Sunday, 30 March 2014

Belgian solidarity for Dutch striking airport workers

Belgian transportation unions affiliated to ACV and ABVV have offered their solidarity and support to workers of Aviapartner Cargo at Schiphol Airport who are on strike. On Thursday, a delegation of Aviapartner Belgium workers joined an action in Brussels of their Dutch co-workers. They came to meet with ceo Laurent Levaux, but he hid behind local management.

On 18 March, the cargo handlers went on strike. They have had no wage increase for years and they even temporarily relinquished their reduced working hours to help the company survivie the crisis. With air cargo picking up – in February, Schiphol reported 8.7% growth relative to the previous year – they want to return to a normal contract.

Aviapartner is owned by ceo Levaux and the UK venture capitalist 3i, which recently reported a 175m GBP return. Levaux and 3i have built a reputation by restructuring companies and then selling them at a considerable profit.





Thursday, 13 March 2014

Germany: 1m workers participated in strikes in 2013


Last year, about a million German workers went on strike, the WSI-Arbeitskampfbilanz 2013 reports. On average, there have been 16 strike days per year per thousand workers; that is more than in the Netherlands (9) but far less than in countries like France, Canada, Denmark, Finland and Belgium.
Over the past ten years, there has been a shift from manufacturing to the services sector. Researcher Heiner Dribbusch sees a correlation between strikes and fragmentation of contract negotiations. In addition, he points to growing discontent in low-wage sectors. In North Rhine-Westphalia, workers have succeeded in raising low wages in the security sector, thanks to the actions of airport security workers.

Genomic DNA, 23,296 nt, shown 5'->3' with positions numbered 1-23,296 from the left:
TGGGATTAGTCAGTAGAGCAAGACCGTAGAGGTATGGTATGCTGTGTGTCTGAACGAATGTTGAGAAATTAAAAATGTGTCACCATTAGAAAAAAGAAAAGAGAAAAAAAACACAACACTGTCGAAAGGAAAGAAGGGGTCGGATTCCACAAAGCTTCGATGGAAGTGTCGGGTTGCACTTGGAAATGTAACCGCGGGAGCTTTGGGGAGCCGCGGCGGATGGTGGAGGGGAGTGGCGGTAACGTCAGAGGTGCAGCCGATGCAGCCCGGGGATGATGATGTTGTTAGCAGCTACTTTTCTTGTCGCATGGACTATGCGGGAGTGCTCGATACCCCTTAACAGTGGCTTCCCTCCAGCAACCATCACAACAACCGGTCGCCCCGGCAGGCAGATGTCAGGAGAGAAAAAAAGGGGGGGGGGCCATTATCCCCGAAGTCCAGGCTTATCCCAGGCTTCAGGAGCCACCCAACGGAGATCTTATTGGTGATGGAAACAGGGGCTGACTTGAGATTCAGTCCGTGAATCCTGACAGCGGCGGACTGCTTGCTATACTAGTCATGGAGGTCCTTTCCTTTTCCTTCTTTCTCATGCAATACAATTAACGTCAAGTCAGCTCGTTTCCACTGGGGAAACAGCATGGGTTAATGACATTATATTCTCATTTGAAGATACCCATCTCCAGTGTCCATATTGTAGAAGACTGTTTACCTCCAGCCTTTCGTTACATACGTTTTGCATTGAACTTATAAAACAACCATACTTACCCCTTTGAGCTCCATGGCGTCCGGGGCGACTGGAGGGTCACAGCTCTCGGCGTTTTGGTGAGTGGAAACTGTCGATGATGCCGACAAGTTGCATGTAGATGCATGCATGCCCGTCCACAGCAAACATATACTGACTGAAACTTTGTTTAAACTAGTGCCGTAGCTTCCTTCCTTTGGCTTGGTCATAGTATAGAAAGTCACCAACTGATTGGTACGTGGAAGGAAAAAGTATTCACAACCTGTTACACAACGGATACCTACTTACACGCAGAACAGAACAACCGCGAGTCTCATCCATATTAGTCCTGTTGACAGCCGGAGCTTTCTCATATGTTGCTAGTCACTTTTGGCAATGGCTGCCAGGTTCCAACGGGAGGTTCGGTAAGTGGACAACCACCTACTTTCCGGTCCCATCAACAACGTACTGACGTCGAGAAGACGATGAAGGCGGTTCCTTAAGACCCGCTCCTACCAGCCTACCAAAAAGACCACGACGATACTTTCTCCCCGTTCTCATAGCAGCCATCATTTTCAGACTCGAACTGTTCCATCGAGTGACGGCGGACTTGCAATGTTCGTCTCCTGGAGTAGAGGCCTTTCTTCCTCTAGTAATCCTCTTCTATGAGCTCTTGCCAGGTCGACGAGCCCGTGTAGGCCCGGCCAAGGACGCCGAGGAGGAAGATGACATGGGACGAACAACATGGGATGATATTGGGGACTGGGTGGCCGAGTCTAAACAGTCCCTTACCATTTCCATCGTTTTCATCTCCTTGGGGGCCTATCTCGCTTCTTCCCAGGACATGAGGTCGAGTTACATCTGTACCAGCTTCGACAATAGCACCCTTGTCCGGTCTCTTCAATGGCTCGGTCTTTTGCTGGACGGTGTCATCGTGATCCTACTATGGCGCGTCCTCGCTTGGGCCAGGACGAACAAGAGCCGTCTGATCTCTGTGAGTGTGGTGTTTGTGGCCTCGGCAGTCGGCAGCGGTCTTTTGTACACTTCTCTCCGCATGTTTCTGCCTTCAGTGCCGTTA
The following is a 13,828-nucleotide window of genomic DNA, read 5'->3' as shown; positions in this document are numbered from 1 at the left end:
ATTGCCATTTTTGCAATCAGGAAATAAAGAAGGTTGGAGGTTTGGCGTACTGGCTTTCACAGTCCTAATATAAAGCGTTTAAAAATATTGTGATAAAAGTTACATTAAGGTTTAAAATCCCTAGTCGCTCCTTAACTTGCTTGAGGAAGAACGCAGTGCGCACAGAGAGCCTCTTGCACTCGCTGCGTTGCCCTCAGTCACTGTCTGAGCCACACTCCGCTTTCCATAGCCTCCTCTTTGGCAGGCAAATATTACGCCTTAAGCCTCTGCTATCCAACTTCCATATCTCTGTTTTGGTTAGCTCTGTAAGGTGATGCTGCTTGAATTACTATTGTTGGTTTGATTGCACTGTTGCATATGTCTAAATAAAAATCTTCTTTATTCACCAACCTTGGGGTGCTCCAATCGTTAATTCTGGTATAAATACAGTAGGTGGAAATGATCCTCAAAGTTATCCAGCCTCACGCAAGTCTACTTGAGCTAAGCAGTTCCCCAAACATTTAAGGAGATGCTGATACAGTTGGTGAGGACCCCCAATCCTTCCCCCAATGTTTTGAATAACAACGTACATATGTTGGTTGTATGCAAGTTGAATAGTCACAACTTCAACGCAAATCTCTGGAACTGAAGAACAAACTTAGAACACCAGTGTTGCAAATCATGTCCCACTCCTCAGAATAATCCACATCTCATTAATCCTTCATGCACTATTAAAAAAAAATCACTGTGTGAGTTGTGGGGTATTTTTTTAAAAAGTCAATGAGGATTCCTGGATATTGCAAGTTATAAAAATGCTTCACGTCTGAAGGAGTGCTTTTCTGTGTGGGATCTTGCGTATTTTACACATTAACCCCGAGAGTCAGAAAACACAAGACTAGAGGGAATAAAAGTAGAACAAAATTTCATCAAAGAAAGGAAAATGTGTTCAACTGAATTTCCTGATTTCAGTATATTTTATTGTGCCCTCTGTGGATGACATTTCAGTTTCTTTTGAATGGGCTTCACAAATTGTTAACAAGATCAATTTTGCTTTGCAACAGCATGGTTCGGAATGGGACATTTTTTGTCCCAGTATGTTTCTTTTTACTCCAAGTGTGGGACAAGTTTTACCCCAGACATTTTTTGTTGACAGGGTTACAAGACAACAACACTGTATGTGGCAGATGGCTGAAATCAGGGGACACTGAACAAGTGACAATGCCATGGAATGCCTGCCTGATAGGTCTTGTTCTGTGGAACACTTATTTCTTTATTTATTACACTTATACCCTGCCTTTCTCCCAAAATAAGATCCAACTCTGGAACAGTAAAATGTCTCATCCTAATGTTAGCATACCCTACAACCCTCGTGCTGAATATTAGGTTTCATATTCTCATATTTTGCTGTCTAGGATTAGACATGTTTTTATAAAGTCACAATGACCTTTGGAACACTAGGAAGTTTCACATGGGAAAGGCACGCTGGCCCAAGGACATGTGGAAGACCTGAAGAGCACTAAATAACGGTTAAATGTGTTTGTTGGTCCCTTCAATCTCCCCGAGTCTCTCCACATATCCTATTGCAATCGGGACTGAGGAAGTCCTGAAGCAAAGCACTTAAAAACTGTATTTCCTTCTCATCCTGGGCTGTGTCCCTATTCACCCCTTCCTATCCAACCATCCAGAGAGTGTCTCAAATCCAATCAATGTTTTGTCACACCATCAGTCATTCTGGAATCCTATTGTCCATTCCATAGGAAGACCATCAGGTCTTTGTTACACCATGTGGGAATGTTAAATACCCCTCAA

Sunday, 2 March 2014

Victory for tomato pickers: Walmart signs contract

Walmart has signed the Fair Food Programme of the Coalition of Immokalee Workers (CIW), In these times reports. The coalition has been campaigning for years to get large buyers of tomatoes, such as fast food chains and supermarkets, to take reponsibility for decent labour conditions in the tomato fields.
The CIW has asked Dutch supermarket giant Ahold to sign on to the programme as well, but says it got a ‘public relations doublespeak response’.

Thursday, 13 February 2014

Politicians ‘kind of freaking out’: US Volkswagen employees may get works council

In a vote that ends this Friday, workers at the Volkswagen plant in Chattanooga (Tennessee) get to decide if they want to be represented by trade union UAW. If they vote in favour of union representation, they will get a German-style works council, a phenomenon almost unknown in the US. VW has vowed not to interfere in the election, as US employers routinely do. As a VW spokesperson explained to the NYT:
Our works councils are key to our success and productivity. It is a business model that helped to make Volkswagen the second-largest car company in the world. Our plant in Chattanooga has the opportunity to create a uniquely American works council, in which the company would be able to work cooperatively with our employees and ultimately their union representatives, if the employees decide they wish to be represented by a union.
Even as the employer says its workers may decide for themselves whether they want to be represented by a union, anti-union groups argue this isn’t a matter that can be left to the workers and the employer, and they are doing everything they can to oppose a pro-union vote. According to Yahoo Finance, Republican politicians are ‘kind of freaking out’ over the idea that workers may join UAW. They have made veiled threats that they will cut future subsidies to Volkswagen if its workers vote pro union.

A Volkswagen spokesperson commented:
It’s sad that when workers exercise their legal right to form a union, some Tennessee politicians are threatening the economic well-being of communities and businesses just because workers want to have a voice in the future of Volkswagen in Chattanooga.